The Arbil Agreement and the Real World

For more than one year, the security ministries have been in the hands of acting ministers – Maliki himself for interior, with close allies at defence (Dulaymi) and national security (Fayyad). Two main attempts at having them filled through parliamentary procedure (March and May 2011) both failed. There is general agreement that the jobs should be filled by professionals nominated by the secular Iraqiyya (defence ministry) and the Shiite Islamist National Alliance (interior ministry) respectively, although attempts have been made to Maliki to define the defence ministry as reserved for a Sunni rather than an Iraqiyya candidate, which could enable him to impose a figurehead instead. Critics of Maliki claim the current acting (Sunni) defence minister is precisely such a figurehead.

The dynamics of the security ministries have changed somewhat over time. Initially there was considerable intra-Shiite conflict between Maliki’s State of Law and the other Shiite parties, and the Sadrists in particular, about who should become interior minister. The Sadrists at one point wanted Ahmed Chalabi for interior minister; Maliki favoured Shiite professionals who had worked for the old regime.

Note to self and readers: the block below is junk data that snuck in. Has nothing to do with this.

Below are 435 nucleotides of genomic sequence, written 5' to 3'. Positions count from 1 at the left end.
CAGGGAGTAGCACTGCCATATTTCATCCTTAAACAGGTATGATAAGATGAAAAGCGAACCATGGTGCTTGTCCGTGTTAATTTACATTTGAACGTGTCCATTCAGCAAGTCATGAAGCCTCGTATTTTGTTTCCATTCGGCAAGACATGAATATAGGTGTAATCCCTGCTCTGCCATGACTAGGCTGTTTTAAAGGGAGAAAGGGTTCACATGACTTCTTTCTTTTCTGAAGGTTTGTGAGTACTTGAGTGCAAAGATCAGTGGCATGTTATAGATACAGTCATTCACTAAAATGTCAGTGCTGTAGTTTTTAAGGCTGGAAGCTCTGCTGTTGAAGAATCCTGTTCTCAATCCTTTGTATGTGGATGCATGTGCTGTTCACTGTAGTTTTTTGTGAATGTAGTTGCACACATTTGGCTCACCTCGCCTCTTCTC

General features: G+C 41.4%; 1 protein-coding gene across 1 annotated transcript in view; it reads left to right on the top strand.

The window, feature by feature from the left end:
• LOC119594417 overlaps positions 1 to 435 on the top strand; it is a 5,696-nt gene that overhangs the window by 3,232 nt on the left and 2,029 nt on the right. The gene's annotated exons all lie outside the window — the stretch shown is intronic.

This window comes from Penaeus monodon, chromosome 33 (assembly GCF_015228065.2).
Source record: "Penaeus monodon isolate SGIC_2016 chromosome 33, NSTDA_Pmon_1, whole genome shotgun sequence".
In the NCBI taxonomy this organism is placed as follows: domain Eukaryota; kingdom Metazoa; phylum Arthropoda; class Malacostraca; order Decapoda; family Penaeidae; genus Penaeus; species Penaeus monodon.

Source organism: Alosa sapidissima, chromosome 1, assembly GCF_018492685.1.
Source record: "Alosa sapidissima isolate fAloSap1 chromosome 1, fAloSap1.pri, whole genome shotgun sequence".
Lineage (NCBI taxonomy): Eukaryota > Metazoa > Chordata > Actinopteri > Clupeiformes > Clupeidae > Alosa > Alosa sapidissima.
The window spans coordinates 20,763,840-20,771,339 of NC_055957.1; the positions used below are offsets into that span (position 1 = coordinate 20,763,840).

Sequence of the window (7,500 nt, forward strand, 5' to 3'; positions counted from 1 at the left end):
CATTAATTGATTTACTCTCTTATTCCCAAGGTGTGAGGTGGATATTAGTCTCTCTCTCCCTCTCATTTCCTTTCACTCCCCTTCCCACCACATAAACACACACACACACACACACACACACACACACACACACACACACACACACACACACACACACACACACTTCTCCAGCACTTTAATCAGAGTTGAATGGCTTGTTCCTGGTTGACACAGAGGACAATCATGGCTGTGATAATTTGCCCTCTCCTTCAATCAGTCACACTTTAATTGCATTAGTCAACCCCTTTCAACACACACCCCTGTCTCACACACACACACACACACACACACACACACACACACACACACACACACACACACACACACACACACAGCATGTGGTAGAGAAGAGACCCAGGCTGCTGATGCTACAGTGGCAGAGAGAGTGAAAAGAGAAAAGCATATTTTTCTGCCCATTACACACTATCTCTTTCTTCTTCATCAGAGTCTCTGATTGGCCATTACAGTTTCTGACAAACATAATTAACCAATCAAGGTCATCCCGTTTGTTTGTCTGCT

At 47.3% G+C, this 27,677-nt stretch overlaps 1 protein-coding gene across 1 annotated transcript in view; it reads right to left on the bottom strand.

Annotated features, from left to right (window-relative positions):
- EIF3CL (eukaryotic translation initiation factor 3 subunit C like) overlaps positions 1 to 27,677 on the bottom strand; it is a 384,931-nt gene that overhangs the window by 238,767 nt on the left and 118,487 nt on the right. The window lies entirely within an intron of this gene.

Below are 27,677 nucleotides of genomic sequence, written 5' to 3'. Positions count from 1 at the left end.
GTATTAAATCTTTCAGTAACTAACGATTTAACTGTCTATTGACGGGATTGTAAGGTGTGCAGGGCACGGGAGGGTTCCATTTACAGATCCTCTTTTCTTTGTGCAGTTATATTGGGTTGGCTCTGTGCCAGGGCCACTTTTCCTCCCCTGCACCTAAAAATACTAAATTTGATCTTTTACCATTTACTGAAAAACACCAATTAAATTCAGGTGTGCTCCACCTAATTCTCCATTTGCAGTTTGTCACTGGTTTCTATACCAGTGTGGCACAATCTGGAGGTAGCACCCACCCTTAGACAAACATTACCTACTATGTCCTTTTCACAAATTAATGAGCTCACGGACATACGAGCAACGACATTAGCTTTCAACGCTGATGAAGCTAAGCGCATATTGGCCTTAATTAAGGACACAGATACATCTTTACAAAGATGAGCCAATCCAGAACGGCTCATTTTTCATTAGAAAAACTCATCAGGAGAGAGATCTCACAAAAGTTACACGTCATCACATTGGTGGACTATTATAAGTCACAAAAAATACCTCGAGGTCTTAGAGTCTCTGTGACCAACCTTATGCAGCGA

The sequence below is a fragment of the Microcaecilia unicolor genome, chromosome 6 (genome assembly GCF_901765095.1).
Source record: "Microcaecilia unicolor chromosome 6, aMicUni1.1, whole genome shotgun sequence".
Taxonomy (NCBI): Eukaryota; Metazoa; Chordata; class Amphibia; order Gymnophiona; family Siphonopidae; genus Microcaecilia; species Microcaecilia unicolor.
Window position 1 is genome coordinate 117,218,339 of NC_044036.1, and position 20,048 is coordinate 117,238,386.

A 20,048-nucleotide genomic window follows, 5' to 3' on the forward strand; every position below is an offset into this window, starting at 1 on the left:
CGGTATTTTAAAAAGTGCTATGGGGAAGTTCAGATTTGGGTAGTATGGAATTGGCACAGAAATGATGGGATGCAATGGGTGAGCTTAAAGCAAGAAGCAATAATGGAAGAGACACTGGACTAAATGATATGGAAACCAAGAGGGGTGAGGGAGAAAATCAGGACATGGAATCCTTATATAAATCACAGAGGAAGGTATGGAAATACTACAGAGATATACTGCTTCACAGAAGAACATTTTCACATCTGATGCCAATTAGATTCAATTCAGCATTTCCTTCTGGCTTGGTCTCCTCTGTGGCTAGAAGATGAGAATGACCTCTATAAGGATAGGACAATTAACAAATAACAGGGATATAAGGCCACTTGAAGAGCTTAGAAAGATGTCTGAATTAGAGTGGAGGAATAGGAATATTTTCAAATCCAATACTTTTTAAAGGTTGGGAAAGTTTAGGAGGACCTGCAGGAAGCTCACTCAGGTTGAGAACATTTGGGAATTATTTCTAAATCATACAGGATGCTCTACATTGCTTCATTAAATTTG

More recently, there has been renewed focus on the Shiite candidates for the interior ministry, with a more consistent chorus of voices suggesting Tawfiq al-Yasiri, who was once in the Iraqi army but fled after 1991, is now the consensus candidate of the Shiites and that he also enjoys some support from Iraqiyya and the Kurds. The problem now is apparently that Maliki has rejected a string of defence ministry candidates from Iraqiyya, citing de-Baathification in ways that look inconsistent with how he himself is in the habit of employing Shiites with a Baathist past. In fact, it seems Maliki is actually quite happy with Dulaymi as acting minister. It is not entirely unlikely that Maliki is using the candidacy of Yasiri mainly as a fig leaf and that he is actually also happy with his close ally Adnan al-Asadi continuing to exert de facto control at the interior ministry.

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